"If you want me to pose as I did the other day," she said, with a little pouting air, "I will not do it. Your eyes say nothing to me, then. You look at me, but you do not think of me."
"Would you like me to copy another woman?"
"Perhaps," she answered, "if she were very ugly."
"Well," continued Poussin, in a grave tone, "if to make me a great painter it were necessary to pose to some one else—"
"You are testing me," she interrupted; "you know well that I would not do it."
Poussin bent his head upon his breast like a man succumbing to joy or grief too great for his spirit to bear.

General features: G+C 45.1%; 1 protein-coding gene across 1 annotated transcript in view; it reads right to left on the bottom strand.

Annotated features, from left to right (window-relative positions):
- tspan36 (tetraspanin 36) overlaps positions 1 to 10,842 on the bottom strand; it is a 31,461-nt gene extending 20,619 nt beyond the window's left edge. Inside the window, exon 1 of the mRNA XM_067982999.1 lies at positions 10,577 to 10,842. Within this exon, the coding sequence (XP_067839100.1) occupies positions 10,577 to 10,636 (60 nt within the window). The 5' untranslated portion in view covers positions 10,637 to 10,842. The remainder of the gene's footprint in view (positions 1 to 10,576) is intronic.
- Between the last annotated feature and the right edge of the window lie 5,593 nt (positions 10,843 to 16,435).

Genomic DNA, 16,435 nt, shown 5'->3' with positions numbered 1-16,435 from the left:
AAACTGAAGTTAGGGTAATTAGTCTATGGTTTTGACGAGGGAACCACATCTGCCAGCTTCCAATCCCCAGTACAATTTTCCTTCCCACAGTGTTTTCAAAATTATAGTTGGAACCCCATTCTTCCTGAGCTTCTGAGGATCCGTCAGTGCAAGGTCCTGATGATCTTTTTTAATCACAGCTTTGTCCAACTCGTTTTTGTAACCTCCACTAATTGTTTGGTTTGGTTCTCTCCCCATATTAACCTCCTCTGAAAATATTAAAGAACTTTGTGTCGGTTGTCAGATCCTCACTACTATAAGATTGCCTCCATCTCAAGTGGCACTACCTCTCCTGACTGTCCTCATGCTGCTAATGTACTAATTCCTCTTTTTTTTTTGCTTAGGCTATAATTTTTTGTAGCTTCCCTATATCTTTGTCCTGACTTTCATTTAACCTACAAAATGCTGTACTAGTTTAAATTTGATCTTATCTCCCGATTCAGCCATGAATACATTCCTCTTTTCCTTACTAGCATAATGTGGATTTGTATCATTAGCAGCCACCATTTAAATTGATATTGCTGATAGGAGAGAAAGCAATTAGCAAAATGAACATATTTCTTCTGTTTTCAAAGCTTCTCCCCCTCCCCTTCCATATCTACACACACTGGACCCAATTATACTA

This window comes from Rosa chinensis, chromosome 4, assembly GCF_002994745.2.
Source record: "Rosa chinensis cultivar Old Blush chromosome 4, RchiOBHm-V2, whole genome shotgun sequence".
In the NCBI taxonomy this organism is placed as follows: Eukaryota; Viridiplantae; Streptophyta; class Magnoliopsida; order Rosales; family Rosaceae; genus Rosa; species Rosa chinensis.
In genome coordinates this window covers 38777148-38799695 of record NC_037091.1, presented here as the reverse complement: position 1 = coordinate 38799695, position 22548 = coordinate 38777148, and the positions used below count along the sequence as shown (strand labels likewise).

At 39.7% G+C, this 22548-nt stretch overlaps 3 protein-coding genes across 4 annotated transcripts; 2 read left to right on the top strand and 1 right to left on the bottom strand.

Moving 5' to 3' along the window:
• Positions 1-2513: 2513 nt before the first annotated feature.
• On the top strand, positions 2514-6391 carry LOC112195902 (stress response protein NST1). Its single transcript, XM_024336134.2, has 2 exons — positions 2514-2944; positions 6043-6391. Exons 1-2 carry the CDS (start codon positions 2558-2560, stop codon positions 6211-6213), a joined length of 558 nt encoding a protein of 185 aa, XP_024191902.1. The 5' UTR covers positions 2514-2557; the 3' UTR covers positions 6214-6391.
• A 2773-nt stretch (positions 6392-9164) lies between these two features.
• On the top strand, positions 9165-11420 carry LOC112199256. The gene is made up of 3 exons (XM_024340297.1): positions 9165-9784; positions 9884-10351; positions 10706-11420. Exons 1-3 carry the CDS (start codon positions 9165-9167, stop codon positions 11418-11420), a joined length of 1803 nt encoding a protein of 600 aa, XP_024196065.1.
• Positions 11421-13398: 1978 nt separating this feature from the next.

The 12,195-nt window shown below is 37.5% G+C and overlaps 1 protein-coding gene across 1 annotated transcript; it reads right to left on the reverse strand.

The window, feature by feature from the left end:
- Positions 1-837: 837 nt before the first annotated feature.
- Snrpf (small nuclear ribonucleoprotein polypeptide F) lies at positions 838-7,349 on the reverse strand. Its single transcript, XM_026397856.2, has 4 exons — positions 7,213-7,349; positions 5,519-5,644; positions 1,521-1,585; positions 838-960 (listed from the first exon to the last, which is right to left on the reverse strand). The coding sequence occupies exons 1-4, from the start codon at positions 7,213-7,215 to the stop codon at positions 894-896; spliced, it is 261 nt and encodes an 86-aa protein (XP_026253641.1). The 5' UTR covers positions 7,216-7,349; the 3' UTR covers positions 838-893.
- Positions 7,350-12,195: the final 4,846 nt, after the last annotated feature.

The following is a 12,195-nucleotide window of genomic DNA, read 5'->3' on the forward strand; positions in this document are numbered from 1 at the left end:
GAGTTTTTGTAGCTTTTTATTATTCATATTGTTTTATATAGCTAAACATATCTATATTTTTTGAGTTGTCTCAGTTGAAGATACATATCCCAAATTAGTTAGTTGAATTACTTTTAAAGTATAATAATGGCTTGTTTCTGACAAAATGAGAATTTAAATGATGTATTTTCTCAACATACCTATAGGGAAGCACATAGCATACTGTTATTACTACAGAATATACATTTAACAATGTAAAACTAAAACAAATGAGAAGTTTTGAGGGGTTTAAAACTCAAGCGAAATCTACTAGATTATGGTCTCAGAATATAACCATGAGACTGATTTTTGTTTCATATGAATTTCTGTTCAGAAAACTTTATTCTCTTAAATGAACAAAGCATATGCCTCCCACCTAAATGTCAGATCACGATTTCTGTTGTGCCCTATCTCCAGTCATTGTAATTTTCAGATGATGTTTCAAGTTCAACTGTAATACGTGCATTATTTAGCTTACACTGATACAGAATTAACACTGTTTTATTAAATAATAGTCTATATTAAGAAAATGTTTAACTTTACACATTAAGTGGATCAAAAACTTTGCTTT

"Listen," she said, pulling him by the sleeve of his worn doublet, "I told you, Nick, that I would give my life for you; but I never said—never!—that I, a living woman, would renounce my love."
"Renounce it?" cried Poussin.
"If I showed myself thus to another you would love me no longer; and I myself, I should feel unworthy of your love. To obey your caprices, ah, that is simple and natural! in spite of myself, I am proud and happy in doing thy dear will; but to another, fy!"
"Forgive me, my own Gillette," said the painter, throwing himself at her feet. "I would rather